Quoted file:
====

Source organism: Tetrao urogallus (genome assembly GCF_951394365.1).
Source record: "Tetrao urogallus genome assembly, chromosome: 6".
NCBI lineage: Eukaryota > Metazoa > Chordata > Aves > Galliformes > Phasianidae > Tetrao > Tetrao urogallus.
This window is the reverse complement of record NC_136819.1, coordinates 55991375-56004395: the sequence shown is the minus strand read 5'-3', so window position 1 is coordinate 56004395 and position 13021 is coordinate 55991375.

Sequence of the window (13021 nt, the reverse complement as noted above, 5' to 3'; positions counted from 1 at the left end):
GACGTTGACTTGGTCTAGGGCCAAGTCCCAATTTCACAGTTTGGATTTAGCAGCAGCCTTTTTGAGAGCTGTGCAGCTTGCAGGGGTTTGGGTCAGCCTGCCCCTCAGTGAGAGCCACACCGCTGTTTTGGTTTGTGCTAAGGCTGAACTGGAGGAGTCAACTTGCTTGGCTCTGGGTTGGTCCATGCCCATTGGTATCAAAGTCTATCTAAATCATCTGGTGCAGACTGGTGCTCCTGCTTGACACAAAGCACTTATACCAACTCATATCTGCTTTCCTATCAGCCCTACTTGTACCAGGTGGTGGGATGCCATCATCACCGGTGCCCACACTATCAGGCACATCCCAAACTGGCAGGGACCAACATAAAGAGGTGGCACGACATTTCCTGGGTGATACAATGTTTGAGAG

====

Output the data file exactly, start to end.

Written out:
Source organism: Tetrao urogallus (genome assembly GCF_951394365.1).
Source record: "Tetrao urogallus genome assembly, chromosome: 6".
NCBI lineage: Eukaryota > Metazoa > Chordata > Aves > Galliformes > Phasianidae > Tetrao > Tetrao urogallus.
This window is the reverse complement of record NC_136819.1, coordinates 55991375-56004395: the sequence shown is the minus strand read 5'-3', so window position 1 is coordinate 56004395 and position 13021 is coordinate 55991375.

Sequence of the window (13021 nt, the reverse complement as noted above, 5' to 3'; positions counted from 1 at the left end):
GACGTTGACTTGGTCTAGGGCCAAGTCCCAATTTCACAGTTTGGATTTAGCAGCAGCCTTTTTGAGAGCTGTGCAGCTTGCAGGGGTTTGGGTCAGCCTGCCCCTCAGTGAGAGCCACACCGCTGTTTTGGTTTGTGCTAAGGCTGAACTGGAGGAGTCAACTTGCTTGGCTCTGGGTTGGTCCATGCCCATTGGTATCAAAGTCTATCTAAATCATCTGGTGCAGACTGGTGCTCCTGCTTGACACAAAGCACTTATACCAACTCATATCTGCTTTCCTATCAGCCCTACTTGTACCAGGTGGTGGGATGCCATCATCACCGGTGCCCACACTATCAGGCACATCCCAAACTGGCAGGGACCAACATAAAGAGGTGGCACGACATTTCCTGGGTGATACAATGTTTGAGAG